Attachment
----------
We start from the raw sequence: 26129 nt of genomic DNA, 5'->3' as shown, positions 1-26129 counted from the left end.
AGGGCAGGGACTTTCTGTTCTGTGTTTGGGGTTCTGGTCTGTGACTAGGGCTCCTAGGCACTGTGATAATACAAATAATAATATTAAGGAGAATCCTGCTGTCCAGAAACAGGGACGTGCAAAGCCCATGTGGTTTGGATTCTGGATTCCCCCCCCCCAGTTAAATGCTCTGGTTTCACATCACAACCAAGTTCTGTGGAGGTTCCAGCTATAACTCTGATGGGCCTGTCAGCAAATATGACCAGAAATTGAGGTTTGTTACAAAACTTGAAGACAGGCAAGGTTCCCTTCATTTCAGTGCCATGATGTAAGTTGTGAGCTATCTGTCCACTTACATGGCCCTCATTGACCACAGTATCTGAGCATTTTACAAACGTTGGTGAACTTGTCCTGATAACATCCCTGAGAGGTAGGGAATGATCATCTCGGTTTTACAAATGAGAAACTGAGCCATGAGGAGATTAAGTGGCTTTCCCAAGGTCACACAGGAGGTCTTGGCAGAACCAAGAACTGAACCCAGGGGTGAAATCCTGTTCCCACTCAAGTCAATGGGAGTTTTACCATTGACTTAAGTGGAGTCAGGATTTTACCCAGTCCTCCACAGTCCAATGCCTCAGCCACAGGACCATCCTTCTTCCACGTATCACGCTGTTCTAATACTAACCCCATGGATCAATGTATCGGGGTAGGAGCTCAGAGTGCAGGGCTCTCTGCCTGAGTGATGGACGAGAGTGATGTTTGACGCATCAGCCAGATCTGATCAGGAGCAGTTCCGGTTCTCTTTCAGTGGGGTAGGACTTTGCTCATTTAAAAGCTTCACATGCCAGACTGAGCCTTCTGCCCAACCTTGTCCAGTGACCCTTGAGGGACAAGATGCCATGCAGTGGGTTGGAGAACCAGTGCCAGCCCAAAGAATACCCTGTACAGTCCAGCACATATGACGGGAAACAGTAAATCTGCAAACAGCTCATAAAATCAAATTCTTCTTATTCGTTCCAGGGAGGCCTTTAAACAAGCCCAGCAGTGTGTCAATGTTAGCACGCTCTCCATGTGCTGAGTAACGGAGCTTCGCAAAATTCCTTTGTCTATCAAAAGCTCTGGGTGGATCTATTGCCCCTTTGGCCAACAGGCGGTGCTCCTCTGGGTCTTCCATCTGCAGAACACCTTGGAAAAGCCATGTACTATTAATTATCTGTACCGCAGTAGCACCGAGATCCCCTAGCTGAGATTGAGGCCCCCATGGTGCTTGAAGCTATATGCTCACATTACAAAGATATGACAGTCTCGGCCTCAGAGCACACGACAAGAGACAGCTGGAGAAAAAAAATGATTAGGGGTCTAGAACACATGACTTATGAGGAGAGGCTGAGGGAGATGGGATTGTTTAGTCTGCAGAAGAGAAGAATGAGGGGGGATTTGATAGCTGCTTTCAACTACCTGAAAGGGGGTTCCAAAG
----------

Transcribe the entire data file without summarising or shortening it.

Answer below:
We start from the raw sequence: 26129 nt of genomic DNA, 5'->3' as shown, positions 1-26129 counted from the left end.
AGGGCAGGGACTTTCTGTTCTGTGTTTGGGGTTCTGGTCTGTGACTAGGGCTCCTAGGCACTGTGATAATACAAATAATAATATTAAGGAGAATCCTGCTGTCCAGAAACAGGGACGTGCAAAGCCCATGTGGTTTGGATTCTGGATTCCCCCCCCCCAGTTAAATGCTCTGGTTTCACATCACAACCAAGTTCTGTGGAGGTTCCAGCTATAACTCTGATGGGCCTGTCAGCAAATATGACCAGAAATTGAGGTTTGTTACAAAACTTGAAGACAGGCAAGGTTCCCTTCATTTCAGTGCCATGATGTAAGTTGTGAGCTATCTGTCCACTTACATGGCCCTCATTGACCACAGTATCTGAGCATTTTACAAACGTTGGTGAACTTGTCCTGATAACATCCCTGAGAGGTAGGGAATGATCATCTCGGTTTTACAAATGAGAAACTGAGCCATGAGGAGATTAAGTGGCTTTCCCAAGGTCACACAGGAGGTCTTGGCAGAACCAAGAACTGAACCCAGGGGTGAAATCCTGTTCCCACTCAAGTCAATGGGAGTTTTACCATTGACTTAAGTGGAGTCAGGATTTTACCCAGTCCTCCACAGTCCAATGCCTCAGCCACAGGACCATCCTTCTTCCACGTATCACGCTGTTCTAATACTAACCCCATGGATCAATGTATCGGGGTAGGAGCTCAGAGTGCAGGGCTCTCTGCCTGAGTGATGGACGAGAGTGATGTTTGACGCATCAGCCAGATCTGATCAGGAGCAGTTCCGGTTCTCTTTCAGTGGGGTAGGACTTTGCTCATTTAAAAGCTTCACATGCCAGACTGAGCCTTCTGCCCAACCTTGTCCAGTGACCCTTGAGGGACAAGATGCCATGCAGTGGGTTGGAGAACCAGTGCCAGCCCAAAGAATACCCTGTACAGTCCAGCACATATGACGGGAAACAGTAAATCTGCAAACAGCTCATAAAATCAAATTCTTCTTATTCGTTCCAGGGAGGCCTTTAAACAAGCCCAGCAGTGTGTCAATGTTAGCACGCTCTCCATGTGCTGAGTAACGGAGCTTCGCAAAATTCCTTTGTCTATCAAAAGCTCTGGGTGGATCTATTGCCCCTTTGGCCAACAGGCGGTGCTCCTCTGGGTCTTCCATCTGCAGAACACCTTGGAAAAGCCATGTACTATTAATTATCTGTACCGCAGTAGCACCGAGATCCCCTAGCTGAGATTGAGGCCCCCATGGTGCTTGAAGCTATATGCTCACATTACAAAGATATGACAGTCTCGGCCTCAGAGCACACGACAAGAGACAGCTGGAGAAAAAAAATGATTAGGGGTCTAGAACACATGACTTATGAGGAGAGGCTGAGGGAGATGGGATTGTTTAGTCTGCAGAAGAGAAGAATGAGGGGGGATTTGATAGCTGCTTTCAACTACCTGAAAGGGGGTTCCAAAG